World-famous homeless man lives on the street for a day!

Not quite (since that wouldn't make sense), but Joshua Bell, a virtuoso violinist got $32.17 of dollars and change by playing at the D.C. subway stop in jeans for 45 minutes.
A onetime child prodigy, at 39 Joshua Bell has arrived as an internationally acclaimed virtuoso. Three days before he appeared at the Metro station, Bell had filled the house at Boston's stately Symphony Hall, where merely pretty good seats went for $100. Two weeks later, at the Music Center at Strathmore, in North Bethesda, he would play to a standing-room-only audience so respectful of his artistry that they stifled their coughs until the silence between movements. But on that Friday in January, Joshua Bell was just another mendicant, competing for the attention of busy people on their way to work.


So what do we take away from this? That the true market value of good classical music is pretty low? That Symphony Hall-goers are pretentious? That's the average dude is an uneducated schmuck? That the real ignorance was that someone didn't knock him down and steal his multi-million dollar violin?

3 comments:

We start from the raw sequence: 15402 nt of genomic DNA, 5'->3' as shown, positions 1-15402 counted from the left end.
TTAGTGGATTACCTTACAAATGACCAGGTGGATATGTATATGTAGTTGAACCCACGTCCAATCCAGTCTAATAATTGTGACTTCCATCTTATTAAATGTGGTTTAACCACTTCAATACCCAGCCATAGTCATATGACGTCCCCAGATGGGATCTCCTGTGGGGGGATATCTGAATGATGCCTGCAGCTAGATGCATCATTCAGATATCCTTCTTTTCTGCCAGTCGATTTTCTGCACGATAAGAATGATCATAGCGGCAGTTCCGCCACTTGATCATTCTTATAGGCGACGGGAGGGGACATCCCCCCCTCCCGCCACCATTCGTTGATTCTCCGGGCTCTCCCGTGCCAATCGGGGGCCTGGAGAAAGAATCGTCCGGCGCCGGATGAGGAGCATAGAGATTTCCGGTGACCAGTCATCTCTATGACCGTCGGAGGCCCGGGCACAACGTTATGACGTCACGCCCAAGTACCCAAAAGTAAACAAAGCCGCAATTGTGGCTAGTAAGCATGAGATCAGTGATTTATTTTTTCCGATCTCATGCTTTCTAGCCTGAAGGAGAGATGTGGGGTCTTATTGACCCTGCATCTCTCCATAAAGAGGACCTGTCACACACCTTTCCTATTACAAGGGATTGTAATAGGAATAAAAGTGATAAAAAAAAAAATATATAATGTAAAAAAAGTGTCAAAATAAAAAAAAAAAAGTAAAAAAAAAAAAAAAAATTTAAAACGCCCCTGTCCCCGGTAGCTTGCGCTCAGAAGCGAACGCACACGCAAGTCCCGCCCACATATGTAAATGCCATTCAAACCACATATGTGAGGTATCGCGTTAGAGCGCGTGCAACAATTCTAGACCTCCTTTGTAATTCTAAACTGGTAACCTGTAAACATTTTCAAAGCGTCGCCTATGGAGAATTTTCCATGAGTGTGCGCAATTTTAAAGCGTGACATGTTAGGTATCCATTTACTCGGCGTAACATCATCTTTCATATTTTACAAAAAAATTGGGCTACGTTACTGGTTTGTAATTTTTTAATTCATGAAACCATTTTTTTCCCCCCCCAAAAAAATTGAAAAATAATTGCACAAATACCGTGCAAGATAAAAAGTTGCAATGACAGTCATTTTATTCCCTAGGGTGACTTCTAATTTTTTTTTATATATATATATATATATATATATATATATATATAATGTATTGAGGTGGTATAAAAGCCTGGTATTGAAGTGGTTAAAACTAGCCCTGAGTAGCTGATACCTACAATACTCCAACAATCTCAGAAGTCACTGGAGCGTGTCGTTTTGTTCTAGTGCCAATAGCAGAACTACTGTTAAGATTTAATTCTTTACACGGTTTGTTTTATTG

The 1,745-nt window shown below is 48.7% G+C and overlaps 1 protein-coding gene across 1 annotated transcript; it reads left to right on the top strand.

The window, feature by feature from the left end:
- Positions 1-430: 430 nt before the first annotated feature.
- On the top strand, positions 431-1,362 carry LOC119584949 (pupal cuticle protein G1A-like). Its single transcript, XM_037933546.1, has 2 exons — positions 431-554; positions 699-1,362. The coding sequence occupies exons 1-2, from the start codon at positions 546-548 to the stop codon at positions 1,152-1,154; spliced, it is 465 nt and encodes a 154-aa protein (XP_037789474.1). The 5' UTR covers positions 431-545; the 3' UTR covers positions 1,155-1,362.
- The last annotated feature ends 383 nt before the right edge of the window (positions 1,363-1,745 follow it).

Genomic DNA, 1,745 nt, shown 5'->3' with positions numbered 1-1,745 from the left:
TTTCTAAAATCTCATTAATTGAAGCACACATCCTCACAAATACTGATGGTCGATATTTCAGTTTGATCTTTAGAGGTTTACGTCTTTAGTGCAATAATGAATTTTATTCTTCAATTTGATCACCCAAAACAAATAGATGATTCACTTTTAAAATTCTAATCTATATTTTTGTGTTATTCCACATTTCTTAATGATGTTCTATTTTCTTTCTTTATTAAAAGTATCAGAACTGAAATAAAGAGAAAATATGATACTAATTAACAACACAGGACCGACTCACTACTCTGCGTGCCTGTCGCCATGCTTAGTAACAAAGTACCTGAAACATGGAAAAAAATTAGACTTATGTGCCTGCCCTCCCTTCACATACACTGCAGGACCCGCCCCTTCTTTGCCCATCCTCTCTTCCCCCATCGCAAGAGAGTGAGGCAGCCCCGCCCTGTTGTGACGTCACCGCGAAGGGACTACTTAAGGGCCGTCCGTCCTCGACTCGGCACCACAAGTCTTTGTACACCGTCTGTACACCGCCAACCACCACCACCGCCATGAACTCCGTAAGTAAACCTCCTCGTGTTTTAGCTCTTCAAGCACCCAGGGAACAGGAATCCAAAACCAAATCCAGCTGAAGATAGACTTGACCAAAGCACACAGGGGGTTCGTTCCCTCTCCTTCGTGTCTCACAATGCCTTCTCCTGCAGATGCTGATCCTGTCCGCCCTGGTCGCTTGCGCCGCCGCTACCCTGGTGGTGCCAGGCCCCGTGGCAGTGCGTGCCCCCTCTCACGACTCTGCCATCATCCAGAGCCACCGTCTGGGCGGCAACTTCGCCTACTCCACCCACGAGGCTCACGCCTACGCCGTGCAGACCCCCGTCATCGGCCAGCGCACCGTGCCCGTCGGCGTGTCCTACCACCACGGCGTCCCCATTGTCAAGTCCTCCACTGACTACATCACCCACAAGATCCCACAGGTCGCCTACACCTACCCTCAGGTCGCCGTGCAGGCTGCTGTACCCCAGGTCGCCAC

towwas said...

Yeah, Gene Weingarten's last story, or the last one I remember, was basically genius. (The one about the Great Zucchini.)
http://mellificent.blogspot.com/2006/01/darn-good-journalism.html

This one's like, eh. I think it's just embarrassing to walk up to someone and be like, hi, thanks for pouring out your soul and all, here's a quarter. Yeah, that's the point of busking, but still.

Anyway, after reading the article in my sunday post magazine yesterday, I was basically like, whatever. Joshua Bell may be hot, but he's no Great Zucchini.

Anonymous said...

There is a great response to the Joshua Bell article by a NYC subway musician in her blog: www.SawLady.com/blog
She interprets the situation differently from the Washington Post reporters... I thought you might find it interesting.

towwas said...

Here's the transcript of the Weingarten online chat:
http://www.washingtonpost.com/wp-dyn/content/discussion/2007/04/06/DI2007040601228.html
Two of the questions are mine. Heh. But I am less annoyed by the article now that I've read the discussion.